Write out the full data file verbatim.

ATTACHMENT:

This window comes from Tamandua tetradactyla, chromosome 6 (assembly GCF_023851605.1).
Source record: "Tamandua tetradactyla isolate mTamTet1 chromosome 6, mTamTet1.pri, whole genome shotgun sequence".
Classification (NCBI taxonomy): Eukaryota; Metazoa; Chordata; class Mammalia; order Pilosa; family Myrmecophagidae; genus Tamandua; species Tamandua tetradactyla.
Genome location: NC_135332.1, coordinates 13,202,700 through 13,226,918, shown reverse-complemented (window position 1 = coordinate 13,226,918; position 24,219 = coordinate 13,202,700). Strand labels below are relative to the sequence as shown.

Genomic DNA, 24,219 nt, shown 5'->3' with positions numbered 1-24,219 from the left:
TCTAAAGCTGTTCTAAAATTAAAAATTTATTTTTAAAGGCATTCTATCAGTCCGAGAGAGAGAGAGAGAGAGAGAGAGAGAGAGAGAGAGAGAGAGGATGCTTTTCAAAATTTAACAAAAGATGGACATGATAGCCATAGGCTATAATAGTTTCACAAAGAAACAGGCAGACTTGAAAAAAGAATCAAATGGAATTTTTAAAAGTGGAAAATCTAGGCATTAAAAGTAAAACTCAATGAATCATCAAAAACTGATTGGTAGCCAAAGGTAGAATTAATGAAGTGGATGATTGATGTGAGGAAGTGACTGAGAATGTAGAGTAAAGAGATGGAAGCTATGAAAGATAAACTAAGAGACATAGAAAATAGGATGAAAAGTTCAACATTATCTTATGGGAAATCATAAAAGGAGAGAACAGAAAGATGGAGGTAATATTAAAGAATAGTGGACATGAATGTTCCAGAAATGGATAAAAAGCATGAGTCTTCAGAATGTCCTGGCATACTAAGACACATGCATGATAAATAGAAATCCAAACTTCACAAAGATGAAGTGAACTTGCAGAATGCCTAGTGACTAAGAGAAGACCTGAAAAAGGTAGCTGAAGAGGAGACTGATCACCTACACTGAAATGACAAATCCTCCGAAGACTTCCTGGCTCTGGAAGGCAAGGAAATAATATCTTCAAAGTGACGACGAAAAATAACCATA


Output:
This window comes from Tamandua tetradactyla, chromosome 6 (assembly GCF_023851605.1).
Source record: "Tamandua tetradactyla isolate mTamTet1 chromosome 6, mTamTet1.pri, whole genome shotgun sequence".
Classification (NCBI taxonomy): Eukaryota; Metazoa; Chordata; class Mammalia; order Pilosa; family Myrmecophagidae; genus Tamandua; species Tamandua tetradactyla.
Genome location: NC_135332.1, coordinates 13,202,700 through 13,226,918, shown reverse-complemented (window position 1 = coordinate 13,226,918; position 24,219 = coordinate 13,202,700). Strand labels below are relative to the sequence as shown.

Genomic DNA, 24,219 nt, shown 5'->3' with positions numbered 1-24,219 from the left:
TCTAAAGCTGTTCTAAAATTAAAAATTTATTTTTAAAGGCATTCTATCAGTCCGAGAGAGAGAGAGAGAGAGAGAGAGAGAGAGAGAGAGAGAGAGGATGCTTTTCAAAATTTAACAAAAGATGGACATGATAGCCATAGGCTATAATAGTTTCACAAAGAAACAGGCAGACTTGAAAAAAGAATCAAATGGAATTTTTAAAAGTGGAAAATCTAGGCATTAAAAGTAAAACTCAATGAATCATCAAAAACTGATTGGTAGCCAAAGGTAGAATTAATGAAGTGGATGATTGATGTGAGGAAGTGACTGAGAATGTAGAGTAAAGAGATGGAAGCTATGAAAGATAAACTAAGAGACATAGAAAATAGGATGAAAAGTTCAACATTATCTTATGGGAAATCATAAAAGGAGAGAACAGAAAGATGGAGGTAATATTAAAGAATAGTGGACATGAATGTTCCAGAAATGGATAAAAAGCATGAGTCTTCAGAATGTCCTGGCATACTAAGACACATGCATGATAAATAGAAATCCAAACTTCACAAAGATGAAGTGAACTTGCAGAATGCCTAGTGACTAAGAGAAGACCTGAAAAAGGTAGCTGAAGAGGAGACTGATCACCTACACTGAAATGACAAATCCTCCGAAGACTTCCTGGCTCTGGAAGGCAAGGAAATAATATCTTCAAAGTGACGACGAAAAATAACCATA